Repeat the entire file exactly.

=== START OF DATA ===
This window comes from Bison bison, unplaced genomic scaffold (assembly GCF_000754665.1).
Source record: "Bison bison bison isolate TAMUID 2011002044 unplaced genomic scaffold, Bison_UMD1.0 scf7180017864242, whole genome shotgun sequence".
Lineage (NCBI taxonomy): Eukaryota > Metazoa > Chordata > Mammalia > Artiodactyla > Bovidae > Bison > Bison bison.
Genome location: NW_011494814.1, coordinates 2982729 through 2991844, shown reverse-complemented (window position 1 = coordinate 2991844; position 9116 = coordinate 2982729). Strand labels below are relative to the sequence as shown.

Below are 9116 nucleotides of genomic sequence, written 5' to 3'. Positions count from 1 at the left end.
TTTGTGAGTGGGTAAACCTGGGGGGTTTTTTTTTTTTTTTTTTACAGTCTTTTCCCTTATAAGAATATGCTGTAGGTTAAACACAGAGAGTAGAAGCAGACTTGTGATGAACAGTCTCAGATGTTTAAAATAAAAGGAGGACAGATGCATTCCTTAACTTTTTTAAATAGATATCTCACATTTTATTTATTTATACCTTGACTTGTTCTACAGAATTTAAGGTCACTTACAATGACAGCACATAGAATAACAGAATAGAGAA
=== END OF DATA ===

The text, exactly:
This window comes from Bison bison, unplaced genomic scaffold (assembly GCF_000754665.1).
Source record: "Bison bison bison isolate TAMUID 2011002044 unplaced genomic scaffold, Bison_UMD1.0 scf7180017864242, whole genome shotgun sequence".
Lineage (NCBI taxonomy): Eukaryota > Metazoa > Chordata > Mammalia > Artiodactyla > Bovidae > Bison > Bison bison.
Genome location: NW_011494814.1, coordinates 2982729 through 2991844, shown reverse-complemented (window position 1 = coordinate 2991844; position 9116 = coordinate 2982729). Strand labels below are relative to the sequence as shown.

Below are 9116 nucleotides of genomic sequence, written 5' to 3'. Positions count from 1 at the left end.
TTTGTGAGTGGGTAAACCTGGGGGGTTTTTTTTTTTTTTTTTTACAGTCTTTTCCCTTATAAGAATATGCTGTAGGTTAAACACAGAGAGTAGAAGCAGACTTGTGATGAACAGTCTCAGATGTTTAAAATAAAAGGAGGACAGATGCATTCCTTAACTTTTTTAAATAGATATCTCACATTTTATTTATTTATACCTTGACTTGTTCTACAGAATTTAAGGTCACTTACAATGACAGCACATAGAATAACAGAATAGAGAA